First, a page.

1. Update
  2. Immigrants & Refugees

Dreamer Protection Before the End of the Year

By Hannah Graf Evans, December 1, 2017

Congress has yet to act to protect immigrants who grew up in the United States as children and have no existing opportunity to pursue legal status. Often referred to as Dreamers, we know them as are our friends, coworkers, classmates, and family who have worked tirelessly to be afforded a chance to fully thrive in our shared nation.

Months before the program officially ends, tens of thousands of DACA recipients have already begun to lose their work permits. Hundreds of thousands will follow after March 6 and be at renewed risk of deportation. It will take months to implement any legislative solution, so Congress must act as quickly as possible to protect Dreamers from deportation.

There is a huge opportunity to pass protections in the next few weeks. Congress has to figure out by December 8 how they will keep the government open and funded. It’s likely they will extend that deadline again until December 22. All Democrats and a few Republicans have expressed they want to pass a permanent solution for Dreamers before they leave for the holidays.

Spending negotiations are ongoing, and if Dreamers are going to be part of the equation we need to keep the pressure up. FCNL wants provisions from the Dream Act to be enacted into law (see our comparison chart below). It may not be called the Dream Act, but what matters is that the policy enacted offers a pathway to citizenship for as many Dreamers as possible, without including harmful policy for other immigrants or border communities.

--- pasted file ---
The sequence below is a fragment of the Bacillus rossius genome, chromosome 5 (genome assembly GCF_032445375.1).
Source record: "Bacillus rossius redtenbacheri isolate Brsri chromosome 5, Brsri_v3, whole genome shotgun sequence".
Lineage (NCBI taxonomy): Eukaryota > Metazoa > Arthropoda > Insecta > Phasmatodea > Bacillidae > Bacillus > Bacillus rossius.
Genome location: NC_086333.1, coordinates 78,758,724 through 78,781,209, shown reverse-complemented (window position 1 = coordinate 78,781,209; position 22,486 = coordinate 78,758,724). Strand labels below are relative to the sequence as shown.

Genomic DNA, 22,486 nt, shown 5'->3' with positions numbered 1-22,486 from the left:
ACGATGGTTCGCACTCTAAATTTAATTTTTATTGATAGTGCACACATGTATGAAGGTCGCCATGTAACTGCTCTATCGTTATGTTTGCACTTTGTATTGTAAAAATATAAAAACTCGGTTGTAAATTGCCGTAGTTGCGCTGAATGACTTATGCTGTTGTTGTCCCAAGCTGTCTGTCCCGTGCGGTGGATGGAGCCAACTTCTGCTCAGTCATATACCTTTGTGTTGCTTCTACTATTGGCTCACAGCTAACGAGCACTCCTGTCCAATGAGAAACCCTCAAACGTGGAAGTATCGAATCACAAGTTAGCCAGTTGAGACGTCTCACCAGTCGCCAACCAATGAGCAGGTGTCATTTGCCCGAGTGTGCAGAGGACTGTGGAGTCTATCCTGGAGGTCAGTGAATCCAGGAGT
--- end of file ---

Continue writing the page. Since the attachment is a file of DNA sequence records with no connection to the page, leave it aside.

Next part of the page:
Background Dreamer Protection Legislation Comparison 

A comparison of four different Dreamer protection bills – the BRIDGE Act, SUCCEED Act, RAC Act, and Dream Act. FCNL considers the provisions outlined in the Dream Act to be the best option available for Dreamers.

What can you do?

Next week is full of activities that will make sure that Dreamer protection is at the top of the agenda as Congress figures out next steps. FCNL is partnering with New American Economy for a nationwide effort to protect Dreamers before the end of the year. There are a few ways to participate:

1. Send a video to your member of Congress sharing why you want them to pass the Dream Act before the end of the year.

Your videos will go up on a map that includes information about immigrant populations in each district in the United States and be shared with members of Congress on the hill next week. Record and send your video today!

2. Drop off materials at your member of Congress’ local office.

Use this as an opportunity to ensure that members of Congress are hearing directly from constituents about the urgency to pass legislation into law by the end of the year. Print out and drop off this sheet at the office on or before December 6:

Legislative Ask Protect Dreamers Immediately 

Enact S.1615/H.R.3440

Congress must protect Dreamers by enacting the Dream Act of 2017 without exacerbating endless and cruel enforcement.

3. Attend an event near you on December 6.

Go to iMarch.us to see if there is an event happening in your area. New American Economy is monitoring all of the events and arranging for some to be livestreamed here on Capitol Hill on December 6. Email events@newamericaneconomy.org to RSVP or for more information.

4. Call your member of Congress today, and every day.

Ask your elected officials to pass legislation that offers a pathway to citizenship for Dreamers, without harming other immigrants or border communities. Ask them to enact this legislation before the end of the year.

FCNL and Quakers across the country are calling on members of Congress to protect Dreamers as a matter of faith. We have confidence that our nation will be stronger when we give Dreamers an equitable chance to thrive, and we pray that our nation’s leaders will step up to this moral call.

Hannah Graf Evans

  • Former Legislative Representative, Immigration and Refugee Policy

Hannah Graf Evans led FCNL's lobbying for compassionate immigration and refugee policies, with a particular focus on detention practices, the rights of border communities, and protection of vulnerable communities. Hannah served as co-chair of the Interfaith Immigration Coalition steering committee for three years.